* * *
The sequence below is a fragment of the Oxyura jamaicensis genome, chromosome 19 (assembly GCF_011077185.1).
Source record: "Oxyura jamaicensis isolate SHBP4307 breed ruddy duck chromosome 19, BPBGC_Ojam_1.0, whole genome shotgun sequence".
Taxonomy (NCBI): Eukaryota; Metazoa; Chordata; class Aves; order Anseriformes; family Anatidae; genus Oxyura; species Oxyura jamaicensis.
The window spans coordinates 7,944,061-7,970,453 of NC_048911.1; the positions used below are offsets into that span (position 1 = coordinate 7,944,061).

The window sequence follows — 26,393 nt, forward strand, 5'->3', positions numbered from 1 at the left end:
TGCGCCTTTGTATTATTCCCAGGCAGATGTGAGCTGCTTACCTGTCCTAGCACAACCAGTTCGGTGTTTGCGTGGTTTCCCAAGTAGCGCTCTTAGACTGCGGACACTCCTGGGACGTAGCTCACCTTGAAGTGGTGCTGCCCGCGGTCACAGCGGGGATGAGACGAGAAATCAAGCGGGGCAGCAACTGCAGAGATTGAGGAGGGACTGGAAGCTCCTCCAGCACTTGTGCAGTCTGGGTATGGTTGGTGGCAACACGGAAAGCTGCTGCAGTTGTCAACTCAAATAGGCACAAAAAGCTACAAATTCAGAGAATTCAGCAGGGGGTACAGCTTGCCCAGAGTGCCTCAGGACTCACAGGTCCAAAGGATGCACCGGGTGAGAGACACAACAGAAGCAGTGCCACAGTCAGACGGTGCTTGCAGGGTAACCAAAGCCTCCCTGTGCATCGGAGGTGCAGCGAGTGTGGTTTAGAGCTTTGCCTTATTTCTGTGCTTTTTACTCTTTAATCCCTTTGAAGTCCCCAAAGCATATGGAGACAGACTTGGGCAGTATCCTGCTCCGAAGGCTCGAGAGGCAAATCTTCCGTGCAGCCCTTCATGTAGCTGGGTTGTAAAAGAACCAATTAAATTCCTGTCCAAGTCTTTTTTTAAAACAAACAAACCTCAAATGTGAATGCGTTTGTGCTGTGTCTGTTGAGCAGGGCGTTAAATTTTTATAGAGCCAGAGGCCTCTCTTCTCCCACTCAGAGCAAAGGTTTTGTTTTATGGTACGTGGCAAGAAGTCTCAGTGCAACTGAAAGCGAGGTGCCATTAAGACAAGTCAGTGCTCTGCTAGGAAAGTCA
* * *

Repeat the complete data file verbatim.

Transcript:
The sequence below is a fragment of the Oxyura jamaicensis genome, chromosome 19 (assembly GCF_011077185.1).
Source record: "Oxyura jamaicensis isolate SHBP4307 breed ruddy duck chromosome 19, BPBGC_Ojam_1.0, whole genome shotgun sequence".
Taxonomy (NCBI): Eukaryota; Metazoa; Chordata; class Aves; order Anseriformes; family Anatidae; genus Oxyura; species Oxyura jamaicensis.
The window spans coordinates 7,944,061-7,970,453 of NC_048911.1; the positions used below are offsets into that span (position 1 = coordinate 7,944,061).

The window sequence follows — 26,393 nt, forward strand, 5'->3', positions numbered from 1 at the left end:
TGCGCCTTTGTATTATTCCCAGGCAGATGTGAGCTGCTTACCTGTCCTAGCACAACCAGTTCGGTGTTTGCGTGGTTTCCCAAGTAGCGCTCTTAGACTGCGGACACTCCTGGGACGTAGCTCACCTTGAAGTGGTGCTGCCCGCGGTCACAGCGGGGATGAGACGAGAAATCAAGCGGGGCAGCAACTGCAGAGATTGAGGAGGGACTGGAAGCTCCTCCAGCACTTGTGCAGTCTGGGTATGGTTGGTGGCAACACGGAAAGCTGCTGCAGTTGTCAACTCAAATAGGCACAAAAAGCTACAAATTCAGAGAATTCAGCAGGGGGTACAGCTTGCCCAGAGTGCCTCAGGACTCACAGGTCCAAAGGATGCACCGGGTGAGAGACACAACAGAAGCAGTGCCACAGTCAGACGGTGCTTGCAGGGTAACCAAAGCCTCCCTGTGCATCGGAGGTGCAGCGAGTGTGGTTTAGAGCTTTGCCTTATTTCTGTGCTTTTTACTCTTTAATCCCTTTGAAGTCCCCAAAGCATATGGAGACAGACTTGGGCAGTATCCTGCTCCGAAGGCTCGAGAGGCAAATCTTCCGTGCAGCCCTTCATGTAGCTGGGTTGTAAAAGAACCAATTAAATTCCTGTCCAAGTCTTTTTTTAAAACAAACAAACCTCAAATGTGAATGCGTTTGTGCTGTGTCTGTTGAGCAGGGCGTTAAATTTTTATAGAGCCAGAGGCCTCTCTTCTCCCACTCAGAGCAAAGGTTTTGTTTTATGGTACGTGGCAAGAAGTCTCAGTGCAACTGAAAGCGAGGTGCCATTAAGACAAGTCAGTGCTCTGCTAGGAAAGTCA